Human-caused climate change and the war in Ukraine are fruit of the same tree: fossil fuels.
With Russia being the world’s largest natural gas exporter and second largest exporter of crude oil (behind the US), Russia’s invasion of Ukraine will send shock waves to economic conditions worldwide. With gas markets more global and more commoditized, US natural gas prices in 2021 experienced growth that led to 35% inflation in energy prices. As many have already seen and felt, energy prices in general have increased causing communities experiencing high energy burdens to fall further into energy poverty. Energy burden is the percentage of household income spent on utility costs. Households across the US face a high energy burden if they pay more than 6% of their income on energy bills, and are severely energy burdened if paying over 10% of their income on utility bills. Energy burden is particularly notable for its spillover impact on health, wealth, and housing:
A third of American households skipped a meal or medicines in the past year to pay a utility bill
The number one reason people take out a short term loan like a payday loan is to pay a utility bill
Energy burden has been a leading indicator of evictions and displacement and is correlated with negative affordable housing outcomes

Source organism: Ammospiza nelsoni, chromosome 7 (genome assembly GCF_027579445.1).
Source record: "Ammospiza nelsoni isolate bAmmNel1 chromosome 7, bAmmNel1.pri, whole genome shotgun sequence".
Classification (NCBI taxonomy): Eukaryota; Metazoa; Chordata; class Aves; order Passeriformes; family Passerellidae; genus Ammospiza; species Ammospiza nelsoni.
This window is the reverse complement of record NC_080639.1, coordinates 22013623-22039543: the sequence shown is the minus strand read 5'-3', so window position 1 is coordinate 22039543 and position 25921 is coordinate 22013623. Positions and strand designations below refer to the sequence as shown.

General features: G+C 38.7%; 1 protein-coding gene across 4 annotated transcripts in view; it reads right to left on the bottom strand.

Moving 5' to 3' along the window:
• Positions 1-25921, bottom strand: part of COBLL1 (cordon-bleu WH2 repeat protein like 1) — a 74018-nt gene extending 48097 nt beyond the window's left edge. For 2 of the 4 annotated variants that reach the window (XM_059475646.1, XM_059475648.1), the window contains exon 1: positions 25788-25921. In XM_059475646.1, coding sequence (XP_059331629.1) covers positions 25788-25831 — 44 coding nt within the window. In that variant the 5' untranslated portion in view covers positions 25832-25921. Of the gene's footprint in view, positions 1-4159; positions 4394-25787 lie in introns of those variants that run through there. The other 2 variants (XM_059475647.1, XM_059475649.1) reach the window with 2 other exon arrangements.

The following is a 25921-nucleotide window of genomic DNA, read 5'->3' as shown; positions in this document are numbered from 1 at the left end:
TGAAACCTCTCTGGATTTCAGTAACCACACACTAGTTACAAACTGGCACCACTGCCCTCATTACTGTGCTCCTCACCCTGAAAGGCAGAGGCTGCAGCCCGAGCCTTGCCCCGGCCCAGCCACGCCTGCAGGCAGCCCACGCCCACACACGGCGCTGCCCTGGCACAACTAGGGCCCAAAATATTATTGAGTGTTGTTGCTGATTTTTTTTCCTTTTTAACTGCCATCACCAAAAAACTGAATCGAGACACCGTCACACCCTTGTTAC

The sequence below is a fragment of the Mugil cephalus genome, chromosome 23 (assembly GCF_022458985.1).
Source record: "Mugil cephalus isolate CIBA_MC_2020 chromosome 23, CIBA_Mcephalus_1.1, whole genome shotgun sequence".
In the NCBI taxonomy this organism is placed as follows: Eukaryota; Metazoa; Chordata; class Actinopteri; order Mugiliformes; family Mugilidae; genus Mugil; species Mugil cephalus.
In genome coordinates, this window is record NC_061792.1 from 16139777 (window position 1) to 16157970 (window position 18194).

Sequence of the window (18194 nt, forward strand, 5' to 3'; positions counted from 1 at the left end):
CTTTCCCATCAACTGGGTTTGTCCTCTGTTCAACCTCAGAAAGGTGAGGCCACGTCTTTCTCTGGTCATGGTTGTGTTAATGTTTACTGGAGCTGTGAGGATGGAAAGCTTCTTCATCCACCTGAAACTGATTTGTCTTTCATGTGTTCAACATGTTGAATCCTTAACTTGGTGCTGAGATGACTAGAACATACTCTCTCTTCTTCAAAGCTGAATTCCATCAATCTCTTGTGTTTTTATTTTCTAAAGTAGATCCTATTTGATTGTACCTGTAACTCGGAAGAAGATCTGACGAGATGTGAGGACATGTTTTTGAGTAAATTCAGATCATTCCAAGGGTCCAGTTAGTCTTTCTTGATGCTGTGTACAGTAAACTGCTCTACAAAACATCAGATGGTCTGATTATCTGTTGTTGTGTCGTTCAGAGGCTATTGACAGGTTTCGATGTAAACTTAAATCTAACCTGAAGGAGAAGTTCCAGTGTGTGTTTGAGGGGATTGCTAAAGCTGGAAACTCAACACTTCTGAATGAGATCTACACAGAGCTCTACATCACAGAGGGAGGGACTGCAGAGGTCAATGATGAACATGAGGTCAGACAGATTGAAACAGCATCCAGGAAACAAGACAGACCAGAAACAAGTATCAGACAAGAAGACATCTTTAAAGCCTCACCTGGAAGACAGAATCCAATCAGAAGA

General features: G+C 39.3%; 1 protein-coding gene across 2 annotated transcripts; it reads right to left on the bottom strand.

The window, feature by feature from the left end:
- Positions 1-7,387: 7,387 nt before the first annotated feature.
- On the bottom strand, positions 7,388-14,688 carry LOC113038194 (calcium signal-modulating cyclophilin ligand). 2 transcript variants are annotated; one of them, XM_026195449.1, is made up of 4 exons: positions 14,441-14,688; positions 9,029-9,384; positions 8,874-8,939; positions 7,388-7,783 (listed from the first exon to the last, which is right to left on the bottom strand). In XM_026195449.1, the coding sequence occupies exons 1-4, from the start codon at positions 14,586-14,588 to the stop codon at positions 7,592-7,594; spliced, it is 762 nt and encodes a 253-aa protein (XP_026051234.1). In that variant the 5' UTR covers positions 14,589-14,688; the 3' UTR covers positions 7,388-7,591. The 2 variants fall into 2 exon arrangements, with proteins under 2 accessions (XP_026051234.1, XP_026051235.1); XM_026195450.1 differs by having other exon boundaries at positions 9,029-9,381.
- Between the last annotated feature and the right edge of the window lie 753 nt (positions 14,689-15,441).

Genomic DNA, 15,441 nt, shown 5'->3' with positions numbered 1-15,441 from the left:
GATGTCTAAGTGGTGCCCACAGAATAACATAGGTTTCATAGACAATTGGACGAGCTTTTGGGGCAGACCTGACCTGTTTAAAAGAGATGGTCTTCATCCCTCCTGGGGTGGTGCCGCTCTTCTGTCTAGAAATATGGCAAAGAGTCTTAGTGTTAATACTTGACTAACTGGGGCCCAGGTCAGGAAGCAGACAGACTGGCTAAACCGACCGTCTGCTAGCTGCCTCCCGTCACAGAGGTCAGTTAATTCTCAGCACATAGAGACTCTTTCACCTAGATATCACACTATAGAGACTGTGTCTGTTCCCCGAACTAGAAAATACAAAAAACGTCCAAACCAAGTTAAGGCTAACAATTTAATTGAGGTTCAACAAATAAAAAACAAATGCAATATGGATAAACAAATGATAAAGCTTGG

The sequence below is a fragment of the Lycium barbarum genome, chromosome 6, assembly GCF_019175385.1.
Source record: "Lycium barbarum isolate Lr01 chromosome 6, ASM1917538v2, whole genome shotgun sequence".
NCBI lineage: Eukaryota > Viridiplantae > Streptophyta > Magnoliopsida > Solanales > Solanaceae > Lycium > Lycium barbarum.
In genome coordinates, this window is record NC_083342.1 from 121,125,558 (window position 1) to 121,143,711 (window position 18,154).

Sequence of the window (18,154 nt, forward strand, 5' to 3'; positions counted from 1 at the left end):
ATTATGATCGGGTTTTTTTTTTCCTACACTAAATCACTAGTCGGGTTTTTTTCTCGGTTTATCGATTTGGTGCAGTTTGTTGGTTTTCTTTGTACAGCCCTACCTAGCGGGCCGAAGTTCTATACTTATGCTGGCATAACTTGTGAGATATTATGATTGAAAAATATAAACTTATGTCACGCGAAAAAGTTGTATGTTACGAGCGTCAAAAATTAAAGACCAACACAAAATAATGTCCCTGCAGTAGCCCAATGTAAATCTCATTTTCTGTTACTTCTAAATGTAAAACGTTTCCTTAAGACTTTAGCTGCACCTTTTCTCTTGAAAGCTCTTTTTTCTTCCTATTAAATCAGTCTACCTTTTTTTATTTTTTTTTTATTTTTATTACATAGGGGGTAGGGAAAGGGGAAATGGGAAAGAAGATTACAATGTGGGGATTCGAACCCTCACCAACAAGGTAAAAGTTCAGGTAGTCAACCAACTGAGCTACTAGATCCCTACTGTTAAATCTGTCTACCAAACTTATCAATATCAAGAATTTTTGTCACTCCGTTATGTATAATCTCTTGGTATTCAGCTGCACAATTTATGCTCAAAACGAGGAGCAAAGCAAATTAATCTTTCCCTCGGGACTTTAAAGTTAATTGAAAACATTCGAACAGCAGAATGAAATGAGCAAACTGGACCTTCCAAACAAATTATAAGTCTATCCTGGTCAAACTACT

As the US also experiences national security and defense pressures to export more natural gas to Europe making up for the loss of Russian supplies alongside the lingering price effects from 2021, global energy prices will likely feel upward pressure, with short run impacts growing as international economic sanctions against Russia grow due to its invasion of Ukraine.
Given the core necessity and dependence on fossil fuels in maintaining a high quality of life in most American households, these price outcomes are likely to exacerbate energy burdens across the nation. And as with most things, those already struggling will be impacted the most.
The long-term consequences of Russia’s war in Ukraine not only impact Europe’s energy supply, but also our energy supply across the US. Halting Russian oil and natural gas imports to the US would create market pressures to increase prices which in turn would exacerbate energy burdens already felt in vulnerable communities across the country.
With the current state of the world, it is evident more than ever before that reliance on fossil fuels is not only environmentally destructive and unsustainable, but also politically unstable, a threat to our national security, and harms equitable development efforts. Wars like this one will continue to destroy economies and livelihoods as long as we remain dependent on these fuels.
Using tools such as the Greenlink Equity Map can help community leaders and policy makers understand how energy inequities are spread across neighborhoods in the US and where some of our biggest opportunities to move away from fossil fuels lie. GEM is an online map allowing the visualization and analysis of over 30 equity related issues at the census tract level. Having access to accurate environmental and equity data significantly advances community collaboration in achieving climate and social justice for a new way forward in the wake of global wars and economic instability.
To learn more about how other cities are using GEM, read our GEM stories here. For more information on how to use GEM, book a demo today.